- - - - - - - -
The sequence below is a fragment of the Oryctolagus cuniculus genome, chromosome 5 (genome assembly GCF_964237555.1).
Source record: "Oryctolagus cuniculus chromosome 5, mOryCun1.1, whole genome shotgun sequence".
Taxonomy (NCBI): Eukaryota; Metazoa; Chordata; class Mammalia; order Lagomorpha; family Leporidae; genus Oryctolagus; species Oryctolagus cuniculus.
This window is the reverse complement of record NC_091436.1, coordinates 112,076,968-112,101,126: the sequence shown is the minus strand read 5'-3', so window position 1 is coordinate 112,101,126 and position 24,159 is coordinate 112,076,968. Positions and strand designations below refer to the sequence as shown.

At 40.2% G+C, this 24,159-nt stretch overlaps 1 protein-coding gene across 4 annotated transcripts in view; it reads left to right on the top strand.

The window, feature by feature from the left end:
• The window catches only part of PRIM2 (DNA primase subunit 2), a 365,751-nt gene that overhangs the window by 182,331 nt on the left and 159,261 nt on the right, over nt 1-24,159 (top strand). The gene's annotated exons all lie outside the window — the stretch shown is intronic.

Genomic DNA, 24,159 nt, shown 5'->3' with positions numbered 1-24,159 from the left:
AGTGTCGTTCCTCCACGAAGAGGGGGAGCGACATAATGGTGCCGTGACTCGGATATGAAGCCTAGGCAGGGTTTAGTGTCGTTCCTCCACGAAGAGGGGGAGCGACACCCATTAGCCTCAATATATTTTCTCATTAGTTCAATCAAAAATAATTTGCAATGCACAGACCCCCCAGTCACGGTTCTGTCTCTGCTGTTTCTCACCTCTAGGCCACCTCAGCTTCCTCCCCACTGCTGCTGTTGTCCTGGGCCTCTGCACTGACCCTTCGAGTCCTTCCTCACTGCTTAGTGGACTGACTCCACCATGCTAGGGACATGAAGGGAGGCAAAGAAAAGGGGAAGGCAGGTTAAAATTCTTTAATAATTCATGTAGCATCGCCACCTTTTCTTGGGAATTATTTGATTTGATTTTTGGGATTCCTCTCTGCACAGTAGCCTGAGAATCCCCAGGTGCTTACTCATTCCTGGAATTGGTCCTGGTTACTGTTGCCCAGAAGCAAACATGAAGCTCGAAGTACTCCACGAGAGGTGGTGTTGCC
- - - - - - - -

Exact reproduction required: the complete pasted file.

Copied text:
The sequence below is a fragment of the Oryctolagus cuniculus genome, chromosome 5 (genome assembly GCF_964237555.1).
Source record: "Oryctolagus cuniculus chromosome 5, mOryCun1.1, whole genome shotgun sequence".
Taxonomy (NCBI): Eukaryota; Metazoa; Chordata; class Mammalia; order Lagomorpha; family Leporidae; genus Oryctolagus; species Oryctolagus cuniculus.
This window is the reverse complement of record NC_091436.1, coordinates 112,076,968-112,101,126: the sequence shown is the minus strand read 5'-3', so window position 1 is coordinate 112,101,126 and position 24,159 is coordinate 112,076,968. Positions and strand designations below refer to the sequence as shown.

At 40.2% G+C, this 24,159-nt stretch overlaps 1 protein-coding gene across 4 annotated transcripts in view; it reads left to right on the top strand.

The window, feature by feature from the left end:
• The window catches only part of PRIM2 (DNA primase subunit 2), a 365,751-nt gene that overhangs the window by 182,331 nt on the left and 159,261 nt on the right, over nt 1-24,159 (top strand). The gene's annotated exons all lie outside the window — the stretch shown is intronic.

Genomic DNA, 24,159 nt, shown 5'->3' with positions numbered 1-24,159 from the left:
AGTGTCGTTCCTCCACGAAGAGGGGGAGCGACATAATGGTGCCGTGACTCGGATATGAAGCCTAGGCAGGGTTTAGTGTCGTTCCTCCACGAAGAGGGGGAGCGACACCCATTAGCCTCAATATATTTTCTCATTAGTTCAATCAAAAATAATTTGCAATGCACAGACCCCCCAGTCACGGTTCTGTCTCTGCTGTTTCTCACCTCTAGGCCACCTCAGCTTCCTCCCCACTGCTGCTGTTGTCCTGGGCCTCTGCACTGACCCTTCGAGTCCTTCCTCACTGCTTAGTGGACTGACTCCACCATGCTAGGGACATGAAGGGAGGCAAAGAAAAGGGGAAGGCAGGTTAAAATTCTTTAATAATTCATGTAGCATCGCCACCTTTTCTTGGGAATTATTTGATTTGATTTTTGGGATTCCTCTCTGCACAGTAGCCTGAGAATCCCCAGGTGCTTACTCATTCCTGGAATTGGTCCTGGTTACTGTTGCCCAGAAGCAAACATGAAGCTCGAAGTACTCCACGAGAGGTGGTGTTGCC